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  • Writer's pictureArbor Group

Murphy's Law

We were recently reading a great article from a blog called ‘Videothink’ entitled “The Competence to Recognize Incompetence in Film and Video.” We were struck by how difficult (and scary) it would be to for an agency to choose a production partner. After all, there are literally tens of thousands of individuals and groups on the internet that claim to be professional video production companies. Given the blinding number of options, it is a formidable question.

Step one of any search is obvious: look at the work they have done and take the basic steps to research their background and reputation. While it does take some effort, there are numerous helps like the local ad club listings. Don’t just rely on these companies’ rankings on search engines like Google. Make the effort to contact creative directors or businesses represented on their Show Reel or website.

However, what struck us about the article are the deeper strategies suggested in evaluating a production company partner. The harsh reality is that no matter how well a production is produced, there will inevitably be unforeseen creative, technical and logistical obstacles during the process. It is simply a reaffirmation of Murphy’s Law: a deluge breaks out on what was to be a sunny exterior shooting day, a camera flash card that won’t transfer, an all-important line that was omitted from a shooting script or a talent stuck at an airport. To anyone working long in the production business, the laundry list of obstacles is huge but a given. To address this uncertainty, the article suggests three areas to affirm a production company’s competence: problem solving competence, experience competence and technical competence.

‘Problem solving’ really has two faces. One face is bidding and preproduction where your potential production partner has the golden opportunity to offer their creative options to your boards or communication goals. Given any two-production companies, there should be a least two different solutions proffered. One company may figure that a shooting solution must lie in using a green screen while the other may see a perfectly doable and affordable solution “in-camera.” One company might advocate 2D graphics, the other 3D. This will be your first real insight into how a company and director think and the competency behind that thinking. On larger spot commercial projects a standard protocol is for directors to submit a “treatment” as to how they would approach your project. Regardless, you should be very wary of anyone who claims there is only one solution to a given production challenge. “This is the only way…” or “The way we have always done it…” are red flags. The second face of problem-solving is a temporal one. There is always a very real possibility that there will be snafus on the set. In fact, count on it. Inevitably there is a considerable amount of production money on the line on a shoot day adding to the overall stress. You will want to know that your production team can keep it’s cool in these situations. The last thing you will want is a director who turns into a screamer or a producer that melts down.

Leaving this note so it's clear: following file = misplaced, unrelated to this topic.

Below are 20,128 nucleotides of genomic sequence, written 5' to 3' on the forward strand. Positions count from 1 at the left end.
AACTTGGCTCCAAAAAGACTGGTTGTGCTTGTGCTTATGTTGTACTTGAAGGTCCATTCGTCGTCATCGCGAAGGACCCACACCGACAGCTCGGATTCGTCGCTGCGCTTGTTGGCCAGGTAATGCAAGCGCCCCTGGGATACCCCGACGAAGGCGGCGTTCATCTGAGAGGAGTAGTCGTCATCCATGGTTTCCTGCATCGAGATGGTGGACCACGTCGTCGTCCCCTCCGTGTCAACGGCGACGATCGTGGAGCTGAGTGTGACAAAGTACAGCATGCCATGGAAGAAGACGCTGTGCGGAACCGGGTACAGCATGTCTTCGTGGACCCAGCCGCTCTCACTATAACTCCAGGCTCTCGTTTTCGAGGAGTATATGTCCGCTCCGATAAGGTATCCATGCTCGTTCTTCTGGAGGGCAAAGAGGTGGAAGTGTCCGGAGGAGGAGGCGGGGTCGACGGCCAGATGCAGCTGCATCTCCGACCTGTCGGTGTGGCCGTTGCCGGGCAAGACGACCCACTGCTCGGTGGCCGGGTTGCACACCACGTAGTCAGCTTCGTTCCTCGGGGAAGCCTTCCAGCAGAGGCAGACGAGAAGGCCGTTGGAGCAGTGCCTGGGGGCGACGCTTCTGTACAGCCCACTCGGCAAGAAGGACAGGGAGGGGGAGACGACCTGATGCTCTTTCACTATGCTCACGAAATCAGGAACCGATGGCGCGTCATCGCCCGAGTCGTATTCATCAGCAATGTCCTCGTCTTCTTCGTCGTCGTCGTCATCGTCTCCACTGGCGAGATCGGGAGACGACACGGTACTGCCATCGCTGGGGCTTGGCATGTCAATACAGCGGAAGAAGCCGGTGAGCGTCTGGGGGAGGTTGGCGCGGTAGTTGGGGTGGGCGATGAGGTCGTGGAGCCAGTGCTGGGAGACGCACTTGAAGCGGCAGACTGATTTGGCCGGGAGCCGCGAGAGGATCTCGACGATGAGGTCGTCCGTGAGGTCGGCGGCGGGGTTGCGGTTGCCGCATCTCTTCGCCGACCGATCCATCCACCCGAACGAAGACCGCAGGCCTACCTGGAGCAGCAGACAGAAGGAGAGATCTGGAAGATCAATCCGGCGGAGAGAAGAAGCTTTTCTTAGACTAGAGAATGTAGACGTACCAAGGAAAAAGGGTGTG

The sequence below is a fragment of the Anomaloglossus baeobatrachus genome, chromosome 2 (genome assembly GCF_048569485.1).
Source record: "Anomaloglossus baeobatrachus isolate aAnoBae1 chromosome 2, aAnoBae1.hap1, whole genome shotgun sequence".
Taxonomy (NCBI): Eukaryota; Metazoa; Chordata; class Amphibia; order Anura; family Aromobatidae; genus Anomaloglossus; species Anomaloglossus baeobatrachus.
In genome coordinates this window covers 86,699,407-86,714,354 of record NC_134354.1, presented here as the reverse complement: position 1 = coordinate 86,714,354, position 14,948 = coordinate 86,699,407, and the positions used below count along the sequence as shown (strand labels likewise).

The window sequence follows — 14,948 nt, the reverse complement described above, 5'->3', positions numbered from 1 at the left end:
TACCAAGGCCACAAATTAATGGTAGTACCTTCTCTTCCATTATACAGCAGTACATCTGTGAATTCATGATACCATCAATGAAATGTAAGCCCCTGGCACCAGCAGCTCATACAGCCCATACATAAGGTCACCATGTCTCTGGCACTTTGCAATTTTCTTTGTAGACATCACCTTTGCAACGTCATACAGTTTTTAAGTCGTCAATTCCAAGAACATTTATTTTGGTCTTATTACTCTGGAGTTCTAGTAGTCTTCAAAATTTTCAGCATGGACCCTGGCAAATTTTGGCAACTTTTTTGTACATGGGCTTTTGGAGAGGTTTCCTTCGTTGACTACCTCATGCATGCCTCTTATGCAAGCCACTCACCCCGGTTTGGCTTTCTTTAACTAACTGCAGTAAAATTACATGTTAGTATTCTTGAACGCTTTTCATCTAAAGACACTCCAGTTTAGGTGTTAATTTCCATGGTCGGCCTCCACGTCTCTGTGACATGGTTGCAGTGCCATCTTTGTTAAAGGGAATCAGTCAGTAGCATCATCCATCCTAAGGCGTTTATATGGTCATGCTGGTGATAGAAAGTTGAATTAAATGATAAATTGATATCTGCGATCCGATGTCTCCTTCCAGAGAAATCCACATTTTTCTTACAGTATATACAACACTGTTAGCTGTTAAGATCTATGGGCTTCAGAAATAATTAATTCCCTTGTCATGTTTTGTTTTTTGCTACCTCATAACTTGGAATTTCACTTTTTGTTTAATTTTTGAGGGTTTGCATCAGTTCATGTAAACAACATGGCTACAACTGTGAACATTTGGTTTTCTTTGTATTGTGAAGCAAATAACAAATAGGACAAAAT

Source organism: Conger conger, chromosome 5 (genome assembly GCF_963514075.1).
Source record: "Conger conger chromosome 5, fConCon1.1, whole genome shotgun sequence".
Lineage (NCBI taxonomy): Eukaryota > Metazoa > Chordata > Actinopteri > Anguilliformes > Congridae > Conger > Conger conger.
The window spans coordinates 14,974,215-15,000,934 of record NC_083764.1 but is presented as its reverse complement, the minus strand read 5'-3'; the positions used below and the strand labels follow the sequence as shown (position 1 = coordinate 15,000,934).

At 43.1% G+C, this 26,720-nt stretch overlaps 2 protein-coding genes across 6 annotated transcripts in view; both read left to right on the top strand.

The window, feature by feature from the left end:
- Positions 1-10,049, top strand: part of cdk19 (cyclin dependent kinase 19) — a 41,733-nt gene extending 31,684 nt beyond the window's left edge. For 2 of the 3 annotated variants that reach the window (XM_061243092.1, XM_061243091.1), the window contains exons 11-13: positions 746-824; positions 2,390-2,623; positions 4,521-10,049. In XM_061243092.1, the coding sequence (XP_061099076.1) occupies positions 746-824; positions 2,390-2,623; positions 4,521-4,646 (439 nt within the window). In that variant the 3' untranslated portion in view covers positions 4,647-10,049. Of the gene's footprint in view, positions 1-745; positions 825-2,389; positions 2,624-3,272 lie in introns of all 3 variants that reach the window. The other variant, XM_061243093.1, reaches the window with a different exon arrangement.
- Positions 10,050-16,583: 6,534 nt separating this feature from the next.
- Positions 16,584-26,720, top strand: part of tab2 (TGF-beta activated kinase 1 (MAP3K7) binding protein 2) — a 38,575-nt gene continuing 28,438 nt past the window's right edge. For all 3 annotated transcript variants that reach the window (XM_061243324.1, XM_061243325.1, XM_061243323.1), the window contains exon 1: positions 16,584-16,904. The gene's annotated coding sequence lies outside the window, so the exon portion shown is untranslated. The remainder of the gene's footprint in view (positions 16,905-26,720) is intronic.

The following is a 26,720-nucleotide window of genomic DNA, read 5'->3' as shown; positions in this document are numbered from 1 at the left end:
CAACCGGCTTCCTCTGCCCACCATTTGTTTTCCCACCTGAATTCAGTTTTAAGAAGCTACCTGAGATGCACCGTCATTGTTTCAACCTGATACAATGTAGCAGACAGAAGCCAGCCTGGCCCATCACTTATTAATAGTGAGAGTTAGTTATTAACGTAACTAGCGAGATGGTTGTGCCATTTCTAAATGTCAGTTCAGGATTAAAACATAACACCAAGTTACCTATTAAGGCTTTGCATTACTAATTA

We live in an era that does not always place a premium or even offer perfunctory validity to ‘experience.’ The subtext of so much thinking is that somehow experience will stifle the creative process or individuals with great experience will be “locked-in” to a stodgy way of thinking. While experience does not necessarily beget creativity, certainly competence cannot be derived without experience. But in the necessarily collaborative process that is video production, experience is a multiplier force. In even the most modest productions, there are numerous hands touching the process. Writers, directors, producers, gaffers, best boys, sound technicians, editors, makeup artists, location scouts; all these people bring a variety of different experiences to the table. Inevitably, the best production management acknowledges that every production member’s experience can be used to achieve a better product. The best production companies do not place their egos in the way of experienced thinking. Indeed, the best companies actively surround themselves with experienced crew and collaborators. Over the years, some of the best suggestions to us have come from a variety of crew positions by people that simply have a ton of – experience.

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